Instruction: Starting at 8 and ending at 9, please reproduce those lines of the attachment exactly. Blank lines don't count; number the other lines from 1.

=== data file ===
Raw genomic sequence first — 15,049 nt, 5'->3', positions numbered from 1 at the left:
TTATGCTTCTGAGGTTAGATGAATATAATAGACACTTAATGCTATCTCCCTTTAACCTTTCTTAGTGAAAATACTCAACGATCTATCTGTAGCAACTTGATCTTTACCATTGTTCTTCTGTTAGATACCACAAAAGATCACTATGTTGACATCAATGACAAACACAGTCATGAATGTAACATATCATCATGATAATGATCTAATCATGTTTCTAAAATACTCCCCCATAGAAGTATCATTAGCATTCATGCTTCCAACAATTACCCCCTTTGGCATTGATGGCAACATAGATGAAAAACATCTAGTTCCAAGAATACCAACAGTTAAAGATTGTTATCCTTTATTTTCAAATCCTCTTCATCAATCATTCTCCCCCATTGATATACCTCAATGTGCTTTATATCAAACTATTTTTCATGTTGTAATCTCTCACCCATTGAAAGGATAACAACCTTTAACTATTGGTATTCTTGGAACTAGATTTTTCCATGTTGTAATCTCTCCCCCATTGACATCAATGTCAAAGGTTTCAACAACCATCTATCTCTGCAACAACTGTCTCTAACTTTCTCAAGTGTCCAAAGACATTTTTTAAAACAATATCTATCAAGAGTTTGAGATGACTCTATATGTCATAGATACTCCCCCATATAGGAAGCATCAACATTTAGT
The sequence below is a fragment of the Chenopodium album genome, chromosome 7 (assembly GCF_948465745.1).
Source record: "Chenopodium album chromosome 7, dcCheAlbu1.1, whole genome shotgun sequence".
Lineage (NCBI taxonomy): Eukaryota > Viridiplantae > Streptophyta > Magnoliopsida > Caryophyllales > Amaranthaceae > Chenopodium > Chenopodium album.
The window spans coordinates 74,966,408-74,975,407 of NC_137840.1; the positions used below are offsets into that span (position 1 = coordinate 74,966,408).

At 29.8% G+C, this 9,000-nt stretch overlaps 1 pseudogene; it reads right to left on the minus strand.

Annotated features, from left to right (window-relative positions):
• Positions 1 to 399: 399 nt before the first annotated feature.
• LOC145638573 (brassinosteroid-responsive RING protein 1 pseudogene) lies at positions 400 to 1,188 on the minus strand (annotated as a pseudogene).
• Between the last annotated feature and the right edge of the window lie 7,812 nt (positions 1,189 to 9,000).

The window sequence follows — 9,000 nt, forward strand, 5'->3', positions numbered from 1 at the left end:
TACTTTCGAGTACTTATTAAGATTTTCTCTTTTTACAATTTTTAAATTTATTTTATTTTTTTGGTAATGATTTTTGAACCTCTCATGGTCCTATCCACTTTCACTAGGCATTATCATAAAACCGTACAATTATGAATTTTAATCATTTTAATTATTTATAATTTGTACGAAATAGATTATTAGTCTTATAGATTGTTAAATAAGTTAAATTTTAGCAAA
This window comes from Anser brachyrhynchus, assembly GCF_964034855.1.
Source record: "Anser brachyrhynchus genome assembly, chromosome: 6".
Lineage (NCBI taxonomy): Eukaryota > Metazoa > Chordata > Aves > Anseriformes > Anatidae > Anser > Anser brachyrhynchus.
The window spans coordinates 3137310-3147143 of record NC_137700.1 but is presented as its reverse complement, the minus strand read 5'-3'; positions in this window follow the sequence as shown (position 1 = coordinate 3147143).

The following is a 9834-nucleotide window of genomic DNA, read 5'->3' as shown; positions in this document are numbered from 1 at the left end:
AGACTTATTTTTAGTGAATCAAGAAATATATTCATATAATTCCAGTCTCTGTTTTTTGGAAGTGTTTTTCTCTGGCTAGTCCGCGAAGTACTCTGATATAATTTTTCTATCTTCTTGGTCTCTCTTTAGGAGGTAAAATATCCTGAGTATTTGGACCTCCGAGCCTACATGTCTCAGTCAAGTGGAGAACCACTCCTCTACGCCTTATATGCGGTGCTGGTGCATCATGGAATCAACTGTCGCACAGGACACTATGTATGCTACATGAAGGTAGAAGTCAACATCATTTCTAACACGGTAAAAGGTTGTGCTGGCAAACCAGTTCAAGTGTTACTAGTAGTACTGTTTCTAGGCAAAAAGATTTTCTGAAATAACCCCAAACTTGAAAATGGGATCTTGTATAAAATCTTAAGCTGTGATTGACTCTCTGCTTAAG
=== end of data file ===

Annotated features, from left to right (window-relative positions):
• Positions 1 to 399: 399 nt before the first annotated feature.